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Local housing allowance

Most private tenants have their housing benefit calculated using the Local Housing Allowance (LHA). This is a standard figure across an area (the Broad Rental Market Area) and depends on the size of property a household needs, according to the statutory ‘size criteria’. The Local Housing Allowance payable cannot exceed the rent of the property.

Local Housing Allowances are calculated annually by Valuation Office Agency Rent Officers.  They are published in advance in January, coming into effect from April each year. LHA rates are based on the 30th percentile of a list of private rents for similar size properties in the Broad Rental Market Area. Changes introduced with effect from 2014 mean that the annual uprating will be either the 30th percentile or the previous LHA rate plus either a 1% or 4% increase depending on the property type and area. Increases are capped by upper limits set out in the legislation. The current rates can be found on the council website.

Single tenants who do not have any children and are under the age of 35 will usually have their entitlement to Housing Benefit based on the Local Housing Allowance for a room in a shared house. This is irrespective of whether they rent self-contained accommodation.

There are some exceptions to this rule for some disabled people, certain ex-offenders and people who used to live in hostel accommodation. If this is uncertain, it is best to check.

Local Housing Allowance will usually be paid directly to the tenant every fortnight. It is their responsibility to make payments to the landlord. The landlord may be paid directly if there are exceptional reasons why the tenant is unable to receive payments themselves or if landlord payments would help to secure or maintain a tenancy.

If a tenant is eight weeks behind with their rent, the landlord can be paid directly. Note that this is based on when payment is due, so if rent is to be paid in advance, it is possible that only four weeks have passed by the time a tenant is in arrears. We do our best to provide advice to landlords but the information regarding someone’s Housing Benefit claim is confidential.  Limited information can be shared with landlords if payments are made directly or the claimant has given their express permission that we can discuss the award with their landlord.

>> Changes in circumstance

Claimants must contact the council if there has been a change in their circumstances that may affect their Housing Benefit entitlement. Landlords should also tell the council if they think their tenant has had a change in circumstance.

Examples of changes include:
• The tenant moving out or changing address
• Absences from the property exceeding 13 weeks, even if the tenancy is ongoing
• Household circumstances have changed (partners, children moving in, out etc.)
• Change of room within the same property
If there has been a delay in notifying a change in circumstance an overpayment may result that will need to be repaid either by the landlord or tenant (depending on the payment method and circumstances of the case).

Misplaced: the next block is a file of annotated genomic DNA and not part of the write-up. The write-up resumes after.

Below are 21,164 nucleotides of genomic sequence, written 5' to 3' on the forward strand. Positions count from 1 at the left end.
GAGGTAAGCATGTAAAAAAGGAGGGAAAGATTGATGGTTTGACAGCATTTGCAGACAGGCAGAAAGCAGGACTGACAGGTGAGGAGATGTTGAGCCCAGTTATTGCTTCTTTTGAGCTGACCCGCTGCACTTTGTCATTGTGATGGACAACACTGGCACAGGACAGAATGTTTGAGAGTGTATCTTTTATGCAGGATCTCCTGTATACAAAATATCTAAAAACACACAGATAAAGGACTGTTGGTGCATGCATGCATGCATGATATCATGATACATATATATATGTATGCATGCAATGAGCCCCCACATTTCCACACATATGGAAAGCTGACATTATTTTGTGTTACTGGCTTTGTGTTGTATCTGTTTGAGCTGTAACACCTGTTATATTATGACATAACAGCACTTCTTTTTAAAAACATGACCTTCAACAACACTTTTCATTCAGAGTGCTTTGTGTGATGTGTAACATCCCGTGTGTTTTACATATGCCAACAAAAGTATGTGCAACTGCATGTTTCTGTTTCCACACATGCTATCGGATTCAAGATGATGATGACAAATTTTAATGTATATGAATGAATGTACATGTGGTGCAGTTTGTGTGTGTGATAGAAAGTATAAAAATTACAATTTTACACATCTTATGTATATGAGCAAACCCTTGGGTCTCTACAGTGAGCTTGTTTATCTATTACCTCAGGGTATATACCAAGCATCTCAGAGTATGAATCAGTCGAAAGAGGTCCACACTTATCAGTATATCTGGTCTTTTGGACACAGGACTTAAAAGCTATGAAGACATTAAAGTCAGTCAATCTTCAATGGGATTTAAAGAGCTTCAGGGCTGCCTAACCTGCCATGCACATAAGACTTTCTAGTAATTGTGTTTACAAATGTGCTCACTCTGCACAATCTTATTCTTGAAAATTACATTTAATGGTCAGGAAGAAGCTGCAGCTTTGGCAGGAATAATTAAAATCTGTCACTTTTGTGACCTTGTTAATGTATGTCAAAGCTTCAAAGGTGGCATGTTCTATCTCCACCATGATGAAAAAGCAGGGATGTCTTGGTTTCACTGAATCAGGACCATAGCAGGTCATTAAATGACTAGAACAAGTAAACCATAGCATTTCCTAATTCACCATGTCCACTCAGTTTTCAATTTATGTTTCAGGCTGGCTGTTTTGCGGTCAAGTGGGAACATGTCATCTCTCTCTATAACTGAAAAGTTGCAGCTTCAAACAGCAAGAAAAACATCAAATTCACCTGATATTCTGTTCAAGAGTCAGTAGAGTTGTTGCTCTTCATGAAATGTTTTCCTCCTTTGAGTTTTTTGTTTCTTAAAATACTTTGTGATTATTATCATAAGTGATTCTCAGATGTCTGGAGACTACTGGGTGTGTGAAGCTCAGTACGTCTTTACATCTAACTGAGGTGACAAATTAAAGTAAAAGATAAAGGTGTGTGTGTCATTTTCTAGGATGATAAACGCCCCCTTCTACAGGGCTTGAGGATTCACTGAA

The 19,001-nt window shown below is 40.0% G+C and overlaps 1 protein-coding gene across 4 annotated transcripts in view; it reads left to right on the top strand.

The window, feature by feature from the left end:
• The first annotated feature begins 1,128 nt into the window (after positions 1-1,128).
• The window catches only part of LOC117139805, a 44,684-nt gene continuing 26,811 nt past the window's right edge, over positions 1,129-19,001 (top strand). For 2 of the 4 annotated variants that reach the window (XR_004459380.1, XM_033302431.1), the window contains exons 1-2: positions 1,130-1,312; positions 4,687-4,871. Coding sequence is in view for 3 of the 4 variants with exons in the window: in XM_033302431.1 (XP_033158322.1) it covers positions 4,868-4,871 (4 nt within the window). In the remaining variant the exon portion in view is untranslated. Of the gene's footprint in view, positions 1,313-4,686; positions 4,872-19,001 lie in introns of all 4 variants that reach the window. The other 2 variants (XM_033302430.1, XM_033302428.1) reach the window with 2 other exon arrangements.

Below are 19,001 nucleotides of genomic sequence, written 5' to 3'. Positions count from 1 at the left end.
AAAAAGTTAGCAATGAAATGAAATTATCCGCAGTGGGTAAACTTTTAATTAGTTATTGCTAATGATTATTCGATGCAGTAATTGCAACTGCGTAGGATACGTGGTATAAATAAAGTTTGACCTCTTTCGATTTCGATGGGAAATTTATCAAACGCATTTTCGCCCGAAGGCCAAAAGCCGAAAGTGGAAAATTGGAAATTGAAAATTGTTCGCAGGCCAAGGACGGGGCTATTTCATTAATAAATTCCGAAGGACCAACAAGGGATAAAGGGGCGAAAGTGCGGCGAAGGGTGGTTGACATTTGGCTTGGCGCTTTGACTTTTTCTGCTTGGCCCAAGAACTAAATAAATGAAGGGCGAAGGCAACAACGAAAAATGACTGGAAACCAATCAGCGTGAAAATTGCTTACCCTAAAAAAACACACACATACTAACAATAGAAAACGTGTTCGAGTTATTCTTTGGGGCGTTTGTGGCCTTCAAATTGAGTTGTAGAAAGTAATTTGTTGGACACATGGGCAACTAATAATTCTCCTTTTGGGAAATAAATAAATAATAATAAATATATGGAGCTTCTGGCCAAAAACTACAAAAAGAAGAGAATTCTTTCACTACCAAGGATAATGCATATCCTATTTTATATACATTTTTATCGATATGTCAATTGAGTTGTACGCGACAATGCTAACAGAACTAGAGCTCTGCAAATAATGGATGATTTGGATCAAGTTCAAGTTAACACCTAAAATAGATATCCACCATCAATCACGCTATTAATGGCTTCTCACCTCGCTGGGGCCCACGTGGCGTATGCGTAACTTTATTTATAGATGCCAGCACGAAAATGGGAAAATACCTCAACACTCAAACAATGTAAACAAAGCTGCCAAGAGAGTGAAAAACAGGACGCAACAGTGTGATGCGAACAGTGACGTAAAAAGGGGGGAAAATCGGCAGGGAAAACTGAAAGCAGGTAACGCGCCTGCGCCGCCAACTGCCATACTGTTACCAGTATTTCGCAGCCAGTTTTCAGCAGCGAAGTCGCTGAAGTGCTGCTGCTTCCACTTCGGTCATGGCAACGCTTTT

If the change results in more Housing Benefit entitlement it is important that the change is reported to the council within one month of the date of change, otherwise it may only be paid following the date the council was informed. In very exceptional cases the council  can accept changes reported up to 13 months late.

>> Overpayments

An overpayment occurs when Housing Benefit entitlement ends or is reduced and results in more Housing Benefit being paid than the claimant is entitled to. Most overpayments are recoverable from either the claimant or the landlord (if paid directly).

The council will not recover an overpayment from the landlord when they have notified the council that they suspect that an overpayment has occurred and the reason for the overpayment was not a change of address.

If it is decided that an overpayment is recoverable from the landlord, the council will send a letter to them explaining how the overpayment has occurred, the period it covers and the amount.

The council can send an invoice to the landlord to request payment in full or arrange instalments. If the landlord has other tenants who receive Housing Benefit the council can make deductions from payments made in respect of those tenants.

A court order can be obtained for Housing Benefit overpayments to allow the use of bailiffs or a charging order, as well as attachments to earnings and making deductions from the landlord from third party debtors.

>> Appeals

There is a right for ‘affected persons’ to appeal to an independent tribunal. The council will review its decision in any case where an appeal is made. Landlords are limited to appealing against:
• The amount of an overpayment
• Whether the overpayment is recoverable

If the council cannot revise its decision, it will submit the appeal to the HM Courts and Tribunals Service to be considered by the First Tier Tribunal. They will look at whether the council made the correct decision when assessing the case.

Where the landlord does have a right of appeal they must do so within one month of the decision notice being issued to them.

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